Northeast/Mid-Atlantic Project Resources:
Beach-building (accretion) and erosion are natural processes. The desire to live and build structures on our coastlines exposes our homes, roads, commercial and industrial facilities, shipping ports, marinas, and other buildings to shoreline erosion.
Why do we care about the erosion along our coasts?
Our coastlines are currently home to 40% of the U.S. population. There is a long trend of higher growth on the coasts. The coastal area of the U.S. is twice as developed as the rest of the country: 8.8%, versus 4.09% of the interior.
As global sea level rises, wave action and storm surge increase the likelihood of extensive coastal erosion. It is estimated that coastal erosion costs roughly $500 million per year for U.S. coastal property loss, including damage to structures and loss of land. As our climate continues to change, the increasing frequency of extreme weather threatens our shoreline communities.
The rocky beaches of the Northeast play host to a booming fishing industry, as well as many historic beachfront homes and lighthouses. Residents of this region are no strangers to rough weather, with seasonal storms and infamous Nor’easters hammering beaches with wind and rain each year. During periods of fair weather, watersports and recreational fishing draw tourists in droves.
The last 70 years have introduced drastic changes to the landscape of our Mid and North Atlantic beaches. Before the 1950s, a period of natural accretion motivated the construction of a great deal of beachfront property and industry. When a combination of weather events and human activities caused patterns to revert to erosion in more recent decades, rapidly disappearing coastlines threatened these investments. As sea levels continue to rise and watercraft damage reefs and alter tidal flow patterns, erosion has become the primary economic and ecological concern of the coastal Northeast.
The capes and barrier beaches of the Northeast were formed by receding glaciers 14,000 years ago. These features lack the bedrock foundation of the main coastline and therefore experience drastic fluctuations in tide levels due to storm surges, seasonal rainfall, and long-term weather patterns. As warming global temperatures raise sea levels, the beaches of New England are vanishing rapidly. In Nantucket, Massachusetts, the South Shore disappears at approximately 15 feet each year. If shoreline erosion continues at its present rate, many homes, businesses, and historic structures will be at risk.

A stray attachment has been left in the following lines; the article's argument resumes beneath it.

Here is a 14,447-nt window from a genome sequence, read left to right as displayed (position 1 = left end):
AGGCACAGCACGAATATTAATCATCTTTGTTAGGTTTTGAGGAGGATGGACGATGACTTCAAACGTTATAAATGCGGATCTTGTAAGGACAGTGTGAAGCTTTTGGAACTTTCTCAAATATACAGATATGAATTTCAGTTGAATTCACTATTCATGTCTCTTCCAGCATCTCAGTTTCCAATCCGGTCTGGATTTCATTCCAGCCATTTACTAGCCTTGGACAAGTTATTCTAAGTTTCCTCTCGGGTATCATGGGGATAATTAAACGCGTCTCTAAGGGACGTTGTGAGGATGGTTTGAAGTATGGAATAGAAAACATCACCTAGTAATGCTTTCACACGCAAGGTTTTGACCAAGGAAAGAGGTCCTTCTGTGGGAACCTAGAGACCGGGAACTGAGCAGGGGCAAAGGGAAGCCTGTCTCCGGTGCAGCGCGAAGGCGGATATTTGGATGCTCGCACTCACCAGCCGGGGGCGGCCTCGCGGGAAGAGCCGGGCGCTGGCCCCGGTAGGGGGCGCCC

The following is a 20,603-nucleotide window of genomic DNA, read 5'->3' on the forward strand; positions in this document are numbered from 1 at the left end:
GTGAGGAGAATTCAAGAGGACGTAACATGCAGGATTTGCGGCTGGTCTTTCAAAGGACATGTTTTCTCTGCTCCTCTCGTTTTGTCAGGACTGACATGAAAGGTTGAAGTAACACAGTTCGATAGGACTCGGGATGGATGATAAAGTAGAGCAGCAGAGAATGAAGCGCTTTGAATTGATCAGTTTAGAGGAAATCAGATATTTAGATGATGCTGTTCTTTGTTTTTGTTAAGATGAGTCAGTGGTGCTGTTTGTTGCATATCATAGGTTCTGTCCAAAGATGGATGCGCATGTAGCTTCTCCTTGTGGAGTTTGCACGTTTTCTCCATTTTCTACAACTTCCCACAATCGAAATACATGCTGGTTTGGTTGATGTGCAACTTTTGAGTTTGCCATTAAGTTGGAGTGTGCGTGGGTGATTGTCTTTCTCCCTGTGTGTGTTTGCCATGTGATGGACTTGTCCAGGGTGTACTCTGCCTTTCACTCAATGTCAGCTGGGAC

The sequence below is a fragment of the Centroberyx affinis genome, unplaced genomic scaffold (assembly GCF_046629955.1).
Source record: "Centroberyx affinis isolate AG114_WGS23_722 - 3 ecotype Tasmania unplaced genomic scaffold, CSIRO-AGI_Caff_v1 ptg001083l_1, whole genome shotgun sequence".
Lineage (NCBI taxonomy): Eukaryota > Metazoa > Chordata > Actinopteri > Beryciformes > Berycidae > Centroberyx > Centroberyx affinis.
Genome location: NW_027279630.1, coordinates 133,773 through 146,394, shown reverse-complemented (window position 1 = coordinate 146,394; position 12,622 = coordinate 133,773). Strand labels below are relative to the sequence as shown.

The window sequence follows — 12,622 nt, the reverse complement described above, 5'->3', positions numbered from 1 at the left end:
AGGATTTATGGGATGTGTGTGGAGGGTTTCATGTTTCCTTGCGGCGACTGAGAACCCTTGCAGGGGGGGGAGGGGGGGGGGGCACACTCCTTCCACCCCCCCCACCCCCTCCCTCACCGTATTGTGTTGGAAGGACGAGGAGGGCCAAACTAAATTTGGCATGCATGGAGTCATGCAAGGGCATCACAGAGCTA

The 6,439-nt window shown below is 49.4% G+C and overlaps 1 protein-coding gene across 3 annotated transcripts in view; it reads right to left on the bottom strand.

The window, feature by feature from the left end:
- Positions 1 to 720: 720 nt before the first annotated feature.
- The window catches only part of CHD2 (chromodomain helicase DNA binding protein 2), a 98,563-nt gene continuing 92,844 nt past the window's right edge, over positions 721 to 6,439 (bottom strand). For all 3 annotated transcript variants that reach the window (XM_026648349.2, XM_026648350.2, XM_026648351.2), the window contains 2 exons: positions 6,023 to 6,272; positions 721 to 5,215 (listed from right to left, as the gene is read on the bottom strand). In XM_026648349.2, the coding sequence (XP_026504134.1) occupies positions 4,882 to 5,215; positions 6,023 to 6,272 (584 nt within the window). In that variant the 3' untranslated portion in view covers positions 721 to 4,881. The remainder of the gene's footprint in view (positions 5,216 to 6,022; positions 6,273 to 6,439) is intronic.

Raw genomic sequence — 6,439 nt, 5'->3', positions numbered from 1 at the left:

Both erosion and accretion can occur naturally. Coastal erosion in the Northeast formed many of the region’s distinctive marshes and tidal flats, which are critical for biodiversity. As oceans warm, the tidal vegetation and reefs that anchor beaches struggle to thrive. Traditional methods of preserving shorelines, like bulkheads and seawalls, block tidal surges from carrying away beach sand, but they do not address the loss of biodiversity that accelerates erosion.
Living shoreline restoration can replenish the ecosystems that are a natural part of the erosion and accretion cycle.
Where it is feasible, returning our coastal estuaries and shoreline to a natural, undeveloped state can increase the resilience to storms, flooding, erosion, and other threats to these communities. Coastal wetlands are well known to be natural sponges that absorb floodwaters, putting the brakes on destructive wave action, and mitigating coastal erosion. Natural shorelines buffer storm surges, sequester carbon and other pollutants, and support a healthy habitat for commercially and recreationally important fish species.
Living shorelines, soft shore protection, Green Shores for Homes, and other hybrid approaches are nature-based solutions to coastal erosion that can mimic nature while protecting your property and increasing critical habitat for marine species. Coastal restoration projects may replace a seawall or bulkhead with a natural beach, soft shore protection, salt marsh bordered by an oyster reef, or similar structure. One study found that living shorelines removed more than 50% of nitrogen from the water, and more was removed as sites matured.
Living shorelines are natural solutions to coastal erosion.
Protecting coastal communities has become increasingly important as the population grows and sea levels rise. However, shoreline hardening has harmful impacts on wildlife and fish habitat. One study found that seawalls supported 23% lower biodiversity and 45% fewer organisms than natural shorelines.
Soft shore protection, or living shorelines, is a natural approach to reduce erosion and flooding, while also creating or maintaining habitat. Living shoreline projects may replace a seawall or bulkhead with a natural beach, soft shore protection, salt marsh bordered by an oyster reef, or similar structures.
One study suggested that marshes protect shorelines from erosion better than bulkheads. It found that Hurricane Irene damaged 76% of bulkheads surveyed, while very little or no damage was found in marshes protected by living shorelines.
If you live on the shoreline, you will find a softer shoreline to be more beautiful and resilient than a bulkhead. They are also much cheaper to install and maintain than hard structures such as bulkheads and seawalls. Living shorelines are often more effective if they stretch along an entire beach rather than just one property. Consider connecting with your neighbors to build living shorelines.
If you do not live on the shoreline, consider volunteering to help with projects to restore coastal areas, such as planting marsh grasses and removing invasive plants.
A marsh sill is a type of low-profile stone structure used to contain sand fill to create a newly planted marsh that dissipates wave energy so that the marsh can establish and help reduce erosion farther inland.
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